Transcriptomic adaptation of GBM tumor cells and TME upon TMZ treatment. A Representative MRI images and human-specific Nestin staining showing tumor growth in control PDOXs P3 (CTR) and TMZ-treated mice (TMZ). Scale bar = 1 mm. B MRI-based assessment of tumor progression over time. The tumor growth rate was calculated during the entire study (day 42 vs day 31, n = 6–7 mice/group, *p < 0.05, two-tailed Student’s t test). C UMAP projection showing the overall gene expression relationship between TMZ-treated and CTR GBM tumor cells (n = 1 mouse/condition). D Proportions of cell types in TME in CTR and TMZ-treated PDOX inferred from scRNA-seq (n = 1 mouse/condition). E Representative images of Iba1+ cells in in CTR and TMZ-treated PDOXs. Tumor cores and borders are highlighted. Scale bar: 50 µm. Quantification of Iba1+ cells in tumor core is depicted (n = 3 mice/condition; **p < 0.01, two-tailed Student’s t test). F Proportions of cells assigned to nine clusters of myeloid cells in CTR and TMZ-treated PDOXs inferred from scRNA-seq (n = 1 mouse/condition); CL0-1: Ho-Mg, CL2-6: Mg-TAMs, CL7: Mo, CL8: BAMs. G Functional signature score per myeloid cluster in CTR and TMZ conditions. H CellChat-based differential number of interactions and interaction strength of the inferred cell–cell communication networks between cell types in CTR and TMZ PDOXs (threshold > 10 cells/sample). Red or blue colored edges represent increased or decreased signaling in TMZ-treated tumors. I Relative information flow from cell–cell interaction analysis. Receptor-ligand pathways with blue text are significantly enriched in TMZ-treated cells, and pathways with red text are significantly enriched in CTR cells. J Signaling changes in myeloid cells in TMZ vs CTR conditions. K Interactions related to the Galectin, Gas6, and App pathways under CTR and TMZ conditions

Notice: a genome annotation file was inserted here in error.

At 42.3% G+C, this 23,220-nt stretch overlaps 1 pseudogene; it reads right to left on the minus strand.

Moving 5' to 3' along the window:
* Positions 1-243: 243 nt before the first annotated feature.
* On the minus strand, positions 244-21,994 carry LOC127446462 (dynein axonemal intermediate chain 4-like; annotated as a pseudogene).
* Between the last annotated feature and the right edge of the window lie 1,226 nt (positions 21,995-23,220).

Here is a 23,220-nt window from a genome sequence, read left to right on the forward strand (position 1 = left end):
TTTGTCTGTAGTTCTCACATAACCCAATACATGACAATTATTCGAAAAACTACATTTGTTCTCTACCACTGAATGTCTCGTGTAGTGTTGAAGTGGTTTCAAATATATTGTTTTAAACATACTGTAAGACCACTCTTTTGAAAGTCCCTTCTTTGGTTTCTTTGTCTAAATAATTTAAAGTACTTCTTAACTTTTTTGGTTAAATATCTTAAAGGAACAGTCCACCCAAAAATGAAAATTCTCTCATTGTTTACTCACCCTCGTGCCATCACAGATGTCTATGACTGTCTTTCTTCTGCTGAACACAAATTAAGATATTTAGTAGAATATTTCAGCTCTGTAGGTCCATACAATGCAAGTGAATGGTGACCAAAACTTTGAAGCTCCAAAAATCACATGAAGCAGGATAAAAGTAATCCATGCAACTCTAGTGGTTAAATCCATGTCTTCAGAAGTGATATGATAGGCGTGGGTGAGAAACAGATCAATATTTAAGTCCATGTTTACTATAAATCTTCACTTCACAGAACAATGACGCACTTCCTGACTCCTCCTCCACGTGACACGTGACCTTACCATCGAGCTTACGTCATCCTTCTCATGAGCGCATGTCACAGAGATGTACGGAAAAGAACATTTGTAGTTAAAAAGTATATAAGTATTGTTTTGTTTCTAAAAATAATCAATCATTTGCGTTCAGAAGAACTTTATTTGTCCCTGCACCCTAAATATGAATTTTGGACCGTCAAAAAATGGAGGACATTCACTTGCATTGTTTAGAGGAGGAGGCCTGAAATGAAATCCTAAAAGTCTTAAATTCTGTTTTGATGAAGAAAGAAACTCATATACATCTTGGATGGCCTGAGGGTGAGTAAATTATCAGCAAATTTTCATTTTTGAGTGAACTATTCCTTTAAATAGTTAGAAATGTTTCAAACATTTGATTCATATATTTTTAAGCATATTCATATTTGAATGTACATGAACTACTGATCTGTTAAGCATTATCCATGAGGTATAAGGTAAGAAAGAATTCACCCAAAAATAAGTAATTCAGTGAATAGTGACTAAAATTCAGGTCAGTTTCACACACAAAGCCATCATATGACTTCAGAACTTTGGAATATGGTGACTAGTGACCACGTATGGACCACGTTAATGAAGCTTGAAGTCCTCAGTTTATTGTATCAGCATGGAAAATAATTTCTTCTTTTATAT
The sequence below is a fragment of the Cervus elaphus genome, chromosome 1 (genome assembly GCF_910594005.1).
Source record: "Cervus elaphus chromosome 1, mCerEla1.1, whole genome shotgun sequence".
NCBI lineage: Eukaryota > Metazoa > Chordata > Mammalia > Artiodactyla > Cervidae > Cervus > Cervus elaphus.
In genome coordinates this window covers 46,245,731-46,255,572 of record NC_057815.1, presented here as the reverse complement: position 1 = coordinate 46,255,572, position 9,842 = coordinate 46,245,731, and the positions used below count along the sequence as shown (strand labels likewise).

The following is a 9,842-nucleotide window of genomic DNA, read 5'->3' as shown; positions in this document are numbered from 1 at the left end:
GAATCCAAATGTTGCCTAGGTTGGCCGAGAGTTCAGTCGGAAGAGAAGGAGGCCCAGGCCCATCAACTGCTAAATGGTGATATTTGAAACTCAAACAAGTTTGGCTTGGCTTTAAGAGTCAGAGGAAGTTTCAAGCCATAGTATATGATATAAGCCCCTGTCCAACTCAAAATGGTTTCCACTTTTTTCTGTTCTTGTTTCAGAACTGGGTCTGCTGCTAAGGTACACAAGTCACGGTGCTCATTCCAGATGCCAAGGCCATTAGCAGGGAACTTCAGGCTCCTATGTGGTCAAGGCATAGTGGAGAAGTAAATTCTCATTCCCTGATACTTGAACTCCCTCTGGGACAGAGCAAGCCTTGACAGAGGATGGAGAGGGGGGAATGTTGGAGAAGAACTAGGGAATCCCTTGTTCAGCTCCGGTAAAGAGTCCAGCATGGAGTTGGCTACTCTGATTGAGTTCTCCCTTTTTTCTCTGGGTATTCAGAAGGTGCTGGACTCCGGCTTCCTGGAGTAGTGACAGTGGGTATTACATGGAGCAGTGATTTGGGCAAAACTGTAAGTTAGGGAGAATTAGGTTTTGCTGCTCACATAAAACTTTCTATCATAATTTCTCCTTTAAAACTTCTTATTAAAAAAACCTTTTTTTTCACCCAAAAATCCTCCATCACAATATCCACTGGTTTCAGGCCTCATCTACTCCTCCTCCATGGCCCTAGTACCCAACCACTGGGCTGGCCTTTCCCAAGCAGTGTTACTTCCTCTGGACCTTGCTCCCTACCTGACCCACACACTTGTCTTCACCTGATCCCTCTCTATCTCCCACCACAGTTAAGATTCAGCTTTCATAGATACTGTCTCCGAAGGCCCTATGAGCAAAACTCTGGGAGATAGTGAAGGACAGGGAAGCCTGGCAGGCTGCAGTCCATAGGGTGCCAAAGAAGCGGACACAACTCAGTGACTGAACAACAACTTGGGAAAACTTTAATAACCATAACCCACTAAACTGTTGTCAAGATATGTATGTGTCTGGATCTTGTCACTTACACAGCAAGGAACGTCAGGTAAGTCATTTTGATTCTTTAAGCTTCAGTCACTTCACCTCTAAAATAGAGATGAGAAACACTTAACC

To assess transcriptomic changes in tumor and TME populations, we extracted tumor tissue from control and TMZ-treated mice and purified single human tumor cells and single mouse cells. ScRNA-seq analysis of isolated tumor cells revealed transcriptomic changes linked to survival mechanisms such as regulation of p53-associated signal transduction, apoptosis, cell death, and cellular component organization (Fig. 7C, Additional file 2: Fig S10B-C), suggesting activation of resistance mechanisms in surviving tumor cells. Assessment of GBM cellular subtypes revealed an increased proportion of MES-like states in line with observations made in GBM patients [11, 12]. Corresponding scRNA-seq analysis of the TME revealed changes in the proportions of cell populations (Fig. 7D). We observed an increased ratio of myeloid cells upon TMZ treatment and a relative decrease in ECs and astrocytes. Indeed, TMZ-treated tumors contained more Iba1+ myeloid cells in the tumor core (Fig. 7E). The analysis of DEGs between TMZ-treated and control tumors revealed transcriptomic changes in myeloid cells and ECs, but not in astrocytes (Additional file 1: Table S8, Additional file 2: Fig S10D). Upon treatment, myeloid cells enhanced the expression levels of genes associated with inflammatory responses, such as migration, chemotaxis, and gliogenesis (e.g., Cxcl13, Cx3Cr1, Csf1r). Adaptation was visible at the level of regulation of translation (e.g., Rps15, Rpl32, Rpl23), endocytosis (e.g., Apoe, Lrp1), cholesterol homeostasis (e.g., Abca1, Abcg1), and actin cytoskeleton (e.g., Fscn1, Coro1a). This correlated with decreased levels of TAM markers promoting tumor growth, such as Igfbp7 and Gng5. Although the heterogeneity of the myeloid compartment shifted to a higher ratio of CL2 Mg-TAMs (Fig. 7F), the activation of functional signatures was observed in the majority of Mg-TAM clusters, Mo and BAMs (Fig. 7G). In parallel, ECs deregulated genes associated with cell development and death, extracellular space, regulation of chemokine and cytokine production, and acetylcholine receptor activity (e.g., up: Ly6a/c1/e, H2.D1, Timp3, Cxcl12; down: Ctsd, Ctss) as well as regulation of actin cytoskeleton and protein localization (Additional file 2: Fig S10D).